Benign But Not Forgotten: New Program Targets Patients With Benign Breast Disease
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Zoila Sobrino, a gastrointestinal cancer survivor, was unnerved when a recent mammogram showed a small nodule in her right breast. The 59-year-old mother was busy with work and raising two 9-year-olds, “but I knew this needed to be checked out.”
A biopsy concluded that the nodule was a fibroadenoma, a benign mass. Fibroadenomas, breast cysts, breast infections, nipple discharge and breast pain are usually noncancerous conditions that affect women of all ages. When cancer is ruled out, these benign conditions still need medical monitoring. Women can find help through Baptist Health Breast Center’s new Benign Breast Disease Program, which offers comprehensive care, education and support.
“Whenever women have something wrong in the breast, they are incredibly scared,” said breast cancer surgeon Anna Maria Voltura, M.D., the Breast Center’s clinical director. “In most cases, however, they do not have cancer. We have to reassure and educate them.”
Dr. Voltura has personal knowledge of the toll of breast cancer. Three maternal aunts and her sister-in-law have battled the disease. “I think this is something that helps me see the bigger picture with my patients and better understand their fear and emotions,” she said.
Women receiving care through the program work with a team that includes nurse practitioner Dora Escobedo, ARNP, Dr. Voltura and the Center’s other surgeons, Medical Director Robert DerHagopian, M.D., and Associate Medical Director Gladys Giron, M.D. The program’s top mission is to make certain the patient’s condition is indeed benign.
“The first step is to confirm the diagnosis,” Ms. Escobedo said. “We review the diagnostic testing, perform a thorough exam and take a medical history, reviewing menstrual cycles, injuries — anything that may lead to changes in the breast.”
Physicians often do not remove benign breast masses or drain cysts because this can lead to scar tissue, making future mammograms more difficult to read.
“Most of the time, we simply monitor our patients with mammograms, ultrasounds and clinical exams. We make sure nothing changes,” Ms. Escobedo said. In some cases, the cells in a benign breast mass may indicate an increased risk of breast cancer, and patients will need additional testing such as magnetic resonance imaging (MRI). “We are able to create an individualized treatment plan, and we have all the personnel under one roof,’’ said Ms. Escobedo.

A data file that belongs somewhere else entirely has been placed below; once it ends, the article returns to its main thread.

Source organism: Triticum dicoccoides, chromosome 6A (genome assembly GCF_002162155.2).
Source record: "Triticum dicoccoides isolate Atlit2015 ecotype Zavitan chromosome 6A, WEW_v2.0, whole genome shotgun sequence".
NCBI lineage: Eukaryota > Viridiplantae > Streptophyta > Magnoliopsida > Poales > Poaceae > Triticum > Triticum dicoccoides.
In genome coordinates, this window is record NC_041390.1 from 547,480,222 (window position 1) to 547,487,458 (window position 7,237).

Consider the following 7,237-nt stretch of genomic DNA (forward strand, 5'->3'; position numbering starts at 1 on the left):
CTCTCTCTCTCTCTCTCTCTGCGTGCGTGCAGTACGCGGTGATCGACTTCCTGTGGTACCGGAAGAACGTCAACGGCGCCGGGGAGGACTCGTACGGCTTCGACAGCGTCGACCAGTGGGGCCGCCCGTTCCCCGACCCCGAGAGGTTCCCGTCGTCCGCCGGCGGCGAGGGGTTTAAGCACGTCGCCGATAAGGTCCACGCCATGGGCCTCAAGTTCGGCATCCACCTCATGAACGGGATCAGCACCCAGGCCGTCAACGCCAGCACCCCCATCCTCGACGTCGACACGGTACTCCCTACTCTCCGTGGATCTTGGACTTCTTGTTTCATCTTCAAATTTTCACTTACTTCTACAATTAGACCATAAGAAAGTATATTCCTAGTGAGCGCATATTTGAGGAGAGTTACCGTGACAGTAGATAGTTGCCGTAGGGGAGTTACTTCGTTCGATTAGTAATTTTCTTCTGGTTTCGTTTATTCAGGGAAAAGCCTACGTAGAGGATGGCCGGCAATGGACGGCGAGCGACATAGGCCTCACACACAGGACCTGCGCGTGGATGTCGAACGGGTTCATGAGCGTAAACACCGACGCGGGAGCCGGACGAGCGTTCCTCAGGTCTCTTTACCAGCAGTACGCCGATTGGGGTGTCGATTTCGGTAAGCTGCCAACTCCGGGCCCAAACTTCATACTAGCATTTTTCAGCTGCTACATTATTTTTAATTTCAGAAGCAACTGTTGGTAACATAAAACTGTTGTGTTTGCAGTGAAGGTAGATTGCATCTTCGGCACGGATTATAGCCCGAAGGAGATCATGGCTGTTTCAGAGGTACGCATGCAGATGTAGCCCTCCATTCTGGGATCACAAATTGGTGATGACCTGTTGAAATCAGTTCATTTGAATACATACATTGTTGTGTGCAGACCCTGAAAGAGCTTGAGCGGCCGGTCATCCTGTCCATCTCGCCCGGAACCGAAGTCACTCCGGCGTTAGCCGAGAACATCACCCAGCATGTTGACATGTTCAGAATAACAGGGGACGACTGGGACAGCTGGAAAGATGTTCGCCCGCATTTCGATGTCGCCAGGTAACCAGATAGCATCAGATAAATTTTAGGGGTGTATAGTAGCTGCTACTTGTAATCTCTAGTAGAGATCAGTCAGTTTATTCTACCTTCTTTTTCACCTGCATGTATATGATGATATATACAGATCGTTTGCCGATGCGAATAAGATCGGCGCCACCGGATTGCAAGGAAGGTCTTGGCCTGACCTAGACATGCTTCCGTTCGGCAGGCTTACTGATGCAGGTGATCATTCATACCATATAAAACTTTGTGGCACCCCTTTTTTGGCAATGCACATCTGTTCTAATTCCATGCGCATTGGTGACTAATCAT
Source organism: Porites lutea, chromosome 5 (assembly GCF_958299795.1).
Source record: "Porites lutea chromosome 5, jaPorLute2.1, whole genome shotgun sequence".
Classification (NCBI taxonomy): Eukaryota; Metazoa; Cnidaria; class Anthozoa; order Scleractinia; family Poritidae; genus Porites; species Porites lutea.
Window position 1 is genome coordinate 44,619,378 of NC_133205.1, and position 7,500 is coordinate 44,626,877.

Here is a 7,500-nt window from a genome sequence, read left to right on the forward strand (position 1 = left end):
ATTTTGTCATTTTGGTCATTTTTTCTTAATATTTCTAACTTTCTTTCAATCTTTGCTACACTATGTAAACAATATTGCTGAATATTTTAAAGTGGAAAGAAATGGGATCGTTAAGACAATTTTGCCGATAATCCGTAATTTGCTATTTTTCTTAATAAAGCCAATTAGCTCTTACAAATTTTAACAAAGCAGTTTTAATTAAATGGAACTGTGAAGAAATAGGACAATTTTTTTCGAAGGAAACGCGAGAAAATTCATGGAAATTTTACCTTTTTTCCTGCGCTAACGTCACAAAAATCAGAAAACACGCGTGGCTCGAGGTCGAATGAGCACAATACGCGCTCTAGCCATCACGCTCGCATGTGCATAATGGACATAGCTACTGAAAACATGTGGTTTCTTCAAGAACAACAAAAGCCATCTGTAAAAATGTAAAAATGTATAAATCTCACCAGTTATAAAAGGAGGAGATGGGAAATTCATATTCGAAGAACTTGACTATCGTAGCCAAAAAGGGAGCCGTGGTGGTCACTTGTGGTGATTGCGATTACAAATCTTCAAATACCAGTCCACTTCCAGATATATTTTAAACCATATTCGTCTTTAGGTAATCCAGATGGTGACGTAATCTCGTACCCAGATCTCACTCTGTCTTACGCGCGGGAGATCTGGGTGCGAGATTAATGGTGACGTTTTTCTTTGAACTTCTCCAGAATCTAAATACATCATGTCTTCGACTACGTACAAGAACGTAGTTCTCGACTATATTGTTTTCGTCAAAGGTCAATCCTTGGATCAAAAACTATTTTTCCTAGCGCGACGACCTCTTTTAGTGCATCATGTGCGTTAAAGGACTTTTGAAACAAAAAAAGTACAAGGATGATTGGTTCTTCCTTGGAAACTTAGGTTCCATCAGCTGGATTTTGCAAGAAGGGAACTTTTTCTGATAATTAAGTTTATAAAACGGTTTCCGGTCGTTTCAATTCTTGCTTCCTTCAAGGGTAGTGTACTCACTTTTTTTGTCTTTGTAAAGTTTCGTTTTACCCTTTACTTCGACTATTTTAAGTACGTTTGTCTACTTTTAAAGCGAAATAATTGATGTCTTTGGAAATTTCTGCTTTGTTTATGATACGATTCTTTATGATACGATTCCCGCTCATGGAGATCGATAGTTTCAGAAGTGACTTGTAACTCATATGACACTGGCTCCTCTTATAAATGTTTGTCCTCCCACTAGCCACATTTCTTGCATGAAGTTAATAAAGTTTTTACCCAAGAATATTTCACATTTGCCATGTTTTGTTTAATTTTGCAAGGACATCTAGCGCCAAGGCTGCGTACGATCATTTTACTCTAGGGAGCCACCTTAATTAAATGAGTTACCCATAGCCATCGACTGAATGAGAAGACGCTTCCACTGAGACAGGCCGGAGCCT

For Ms. Sobrino, the team recommended a follow-up mammogram in six months. The physician performing the biopsy left a tiny clip in the breast so the fibroadenoma can be precisely monitored.
“I am so happy with my care,” Ms. Sobrino said. “This is a wonderful program. I have all the information I need. I now understand how to follow my condition.”
In addition to the Benign Breast Disease Program, the Breast Center is developing a program for patients with a high risk for breast cancer. Slated to open this fall, it will offer women a range of services, including genetic counseling, clinical exams with breast specialists and, if necessary, the latest evidence-based treatments.
“We are bringing together different approaches and disciplines,” Dr. Voltura said. “We want to offer the most comprehensive services and transform breast health.”
Visit BaptistHealthBreastCenter.com to schedule an appointment, learn more about the team at the Center, and follow a blog written by a breast cancer survivor and Baptist Health staff and doctors.
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